I was way into Self-Management before I knew anything about the term. My earliest memory of being in touch with how my body felt and trying to do something about it was in college. I’d spent most of my childhood feeling bloated after meals. I did love my mother’s cooking but dinner was the heaviest meal of the day and usually included some type of meat. I thought feeling like a beached whale was normal.
In college I still ate meat but started to take a little more control of my diet. I often had stomach problems in addition to the bloat. Half way through college I stopped eating beef. A few years after that I gave up chicken and fish. I finally gave up turkey when I moved to the west coast about 20 years ago.
Becoming vegetarian wasn’t easy but I did it gradually. My impetus was to feel lighter and have fewer stomach upsets. It probably would have been much more difficult if I hadn’t lived in northern California where most restaurants have at least one vegetarian option. I enjoyed cooking for many years and that made it easier too.
Rather than look for an antacid or some other pill to cure my bloat and icky feelings, I experimented with my diet. There were times when friends and family were less than supportive but I knew I was on to something. A few years after I gave up beef I was at my parent’s house for dinner. My mother insisted I eat some of the brisket. I ate a little, after all I had no problems with the taste of meat. That evening I felt the heat move through my system. It was truly palpable. I didn’t get sick but the feeling wasn’t comfortable. I never ate beef again.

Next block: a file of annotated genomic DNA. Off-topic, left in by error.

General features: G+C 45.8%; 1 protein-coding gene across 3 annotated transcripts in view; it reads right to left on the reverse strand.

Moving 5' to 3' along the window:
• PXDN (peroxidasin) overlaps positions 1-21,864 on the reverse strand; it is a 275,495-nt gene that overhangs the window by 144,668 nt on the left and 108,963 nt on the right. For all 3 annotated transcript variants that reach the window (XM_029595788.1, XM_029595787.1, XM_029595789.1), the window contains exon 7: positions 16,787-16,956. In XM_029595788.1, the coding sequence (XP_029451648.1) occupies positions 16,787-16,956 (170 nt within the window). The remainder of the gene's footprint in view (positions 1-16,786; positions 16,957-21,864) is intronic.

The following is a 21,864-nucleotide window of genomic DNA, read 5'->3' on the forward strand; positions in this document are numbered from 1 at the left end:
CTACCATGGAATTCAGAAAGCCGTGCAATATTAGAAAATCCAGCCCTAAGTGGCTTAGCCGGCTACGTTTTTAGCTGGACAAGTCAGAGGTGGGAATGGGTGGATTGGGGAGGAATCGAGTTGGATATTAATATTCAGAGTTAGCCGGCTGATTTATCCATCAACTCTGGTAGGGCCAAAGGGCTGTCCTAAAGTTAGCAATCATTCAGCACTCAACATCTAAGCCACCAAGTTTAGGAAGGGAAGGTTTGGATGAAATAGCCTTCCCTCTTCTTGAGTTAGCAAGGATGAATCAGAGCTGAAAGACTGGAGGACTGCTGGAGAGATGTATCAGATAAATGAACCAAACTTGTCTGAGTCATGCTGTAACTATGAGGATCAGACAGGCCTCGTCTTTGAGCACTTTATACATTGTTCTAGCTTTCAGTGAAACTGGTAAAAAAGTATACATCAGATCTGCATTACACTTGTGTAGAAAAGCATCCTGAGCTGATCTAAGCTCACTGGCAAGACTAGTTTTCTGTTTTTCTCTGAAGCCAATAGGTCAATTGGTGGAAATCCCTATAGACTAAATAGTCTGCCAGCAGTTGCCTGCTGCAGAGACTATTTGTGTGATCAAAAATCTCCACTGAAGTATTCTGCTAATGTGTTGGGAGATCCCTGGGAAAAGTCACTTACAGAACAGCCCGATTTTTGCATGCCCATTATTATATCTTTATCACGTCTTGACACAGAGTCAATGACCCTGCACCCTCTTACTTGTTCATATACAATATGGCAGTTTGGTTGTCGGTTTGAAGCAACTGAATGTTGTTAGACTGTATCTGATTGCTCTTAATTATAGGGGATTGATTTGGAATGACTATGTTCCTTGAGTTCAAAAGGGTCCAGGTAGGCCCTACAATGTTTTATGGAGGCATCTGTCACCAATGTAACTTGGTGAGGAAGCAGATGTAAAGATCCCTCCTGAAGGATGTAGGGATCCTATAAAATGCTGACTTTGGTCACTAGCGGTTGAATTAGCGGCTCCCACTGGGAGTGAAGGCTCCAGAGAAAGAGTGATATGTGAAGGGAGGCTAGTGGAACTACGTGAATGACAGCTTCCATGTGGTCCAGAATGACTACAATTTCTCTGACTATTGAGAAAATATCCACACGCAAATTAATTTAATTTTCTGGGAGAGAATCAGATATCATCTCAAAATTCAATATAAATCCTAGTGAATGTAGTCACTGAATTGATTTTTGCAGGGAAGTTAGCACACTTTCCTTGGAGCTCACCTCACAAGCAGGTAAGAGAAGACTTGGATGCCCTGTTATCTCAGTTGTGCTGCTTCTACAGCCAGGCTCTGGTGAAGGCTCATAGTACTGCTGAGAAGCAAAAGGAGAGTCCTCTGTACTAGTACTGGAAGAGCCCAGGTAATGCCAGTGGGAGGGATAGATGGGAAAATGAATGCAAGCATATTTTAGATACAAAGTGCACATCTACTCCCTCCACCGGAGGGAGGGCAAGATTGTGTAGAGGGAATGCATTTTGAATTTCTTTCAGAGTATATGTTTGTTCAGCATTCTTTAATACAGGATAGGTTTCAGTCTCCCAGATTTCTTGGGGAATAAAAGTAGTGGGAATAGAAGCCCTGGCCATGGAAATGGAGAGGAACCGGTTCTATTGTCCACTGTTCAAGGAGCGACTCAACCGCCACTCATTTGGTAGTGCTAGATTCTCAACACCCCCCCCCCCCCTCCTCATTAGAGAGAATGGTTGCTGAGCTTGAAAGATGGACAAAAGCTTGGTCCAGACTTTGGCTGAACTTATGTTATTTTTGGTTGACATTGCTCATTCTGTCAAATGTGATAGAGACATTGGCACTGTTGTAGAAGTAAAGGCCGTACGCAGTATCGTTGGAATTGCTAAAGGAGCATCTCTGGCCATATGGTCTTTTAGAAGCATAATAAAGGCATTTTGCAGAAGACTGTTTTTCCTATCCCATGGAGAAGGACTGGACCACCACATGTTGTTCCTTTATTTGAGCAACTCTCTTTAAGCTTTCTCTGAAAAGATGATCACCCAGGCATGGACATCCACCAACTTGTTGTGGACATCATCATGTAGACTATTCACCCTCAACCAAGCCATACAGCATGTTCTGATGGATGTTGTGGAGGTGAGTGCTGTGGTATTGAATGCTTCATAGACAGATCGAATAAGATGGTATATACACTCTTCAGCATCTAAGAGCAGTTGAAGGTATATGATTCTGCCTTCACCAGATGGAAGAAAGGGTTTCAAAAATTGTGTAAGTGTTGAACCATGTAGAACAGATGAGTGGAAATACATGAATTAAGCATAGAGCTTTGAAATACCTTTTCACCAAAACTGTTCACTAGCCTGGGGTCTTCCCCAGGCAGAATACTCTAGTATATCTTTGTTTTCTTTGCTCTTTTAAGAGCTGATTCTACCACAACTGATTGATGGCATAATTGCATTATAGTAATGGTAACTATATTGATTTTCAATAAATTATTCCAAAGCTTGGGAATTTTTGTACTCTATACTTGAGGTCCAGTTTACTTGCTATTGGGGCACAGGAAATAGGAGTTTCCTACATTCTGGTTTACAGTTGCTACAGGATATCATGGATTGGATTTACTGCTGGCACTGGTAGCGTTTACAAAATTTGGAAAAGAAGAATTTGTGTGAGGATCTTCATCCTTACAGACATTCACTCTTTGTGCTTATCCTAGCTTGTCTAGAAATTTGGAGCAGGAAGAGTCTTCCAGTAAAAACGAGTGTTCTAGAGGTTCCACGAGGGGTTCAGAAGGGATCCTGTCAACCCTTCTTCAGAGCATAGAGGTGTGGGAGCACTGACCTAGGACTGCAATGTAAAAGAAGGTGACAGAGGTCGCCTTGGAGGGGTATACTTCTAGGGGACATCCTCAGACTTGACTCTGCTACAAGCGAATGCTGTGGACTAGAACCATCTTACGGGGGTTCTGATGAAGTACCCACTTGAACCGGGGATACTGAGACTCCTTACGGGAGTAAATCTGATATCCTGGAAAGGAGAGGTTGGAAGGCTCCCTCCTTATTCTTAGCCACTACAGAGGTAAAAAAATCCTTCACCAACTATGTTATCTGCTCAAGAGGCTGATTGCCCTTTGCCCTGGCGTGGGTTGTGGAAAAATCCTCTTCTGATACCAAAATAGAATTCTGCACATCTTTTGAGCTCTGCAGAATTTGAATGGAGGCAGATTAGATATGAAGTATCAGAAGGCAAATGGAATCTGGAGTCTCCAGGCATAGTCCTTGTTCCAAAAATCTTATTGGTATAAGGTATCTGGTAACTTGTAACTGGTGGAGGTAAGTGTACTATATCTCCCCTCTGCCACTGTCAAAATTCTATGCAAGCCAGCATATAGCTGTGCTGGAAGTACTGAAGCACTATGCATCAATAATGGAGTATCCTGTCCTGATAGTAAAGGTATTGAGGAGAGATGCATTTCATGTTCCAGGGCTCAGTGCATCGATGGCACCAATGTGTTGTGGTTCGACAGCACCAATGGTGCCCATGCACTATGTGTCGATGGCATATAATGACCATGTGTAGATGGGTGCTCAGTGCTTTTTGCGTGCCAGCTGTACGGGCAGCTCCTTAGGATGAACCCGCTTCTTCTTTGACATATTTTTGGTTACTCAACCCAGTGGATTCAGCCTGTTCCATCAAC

Self-management is a set of behaviors to help a person manage their own illness. According to health researchers Lorig and Holman, there are five essential self-management skills that apply to people dealing with chronic health conditions.
- The first skill is basic problem-solving where several potential solutions to a problem can be generated and evaluated for the best option.
- The second skill is decision making. Chronically ill people face decisions on a daily basis, often because they are dealing with unpredictable health changes. Having adequate and timely knowledge helps with this process.
- The third self-management skill is resource utilization. This refers to any type of community or health resource that helps someone manage their health condition.
- Forming a partnership with a health care provider is the fourth self-management skill. Since a chronic health condition is not acute, a unique type of relationship can be fostered with health care providers.
- The final self-management skill is taking action by setting attainable, short-term goals.
Like I said, I knew nothing about self-management 20-something years ago when I started to change my diet. I didn’t even know I had a genetic disease. But I felt strongly about feeling good and doing it in a way that was healthy and made sense.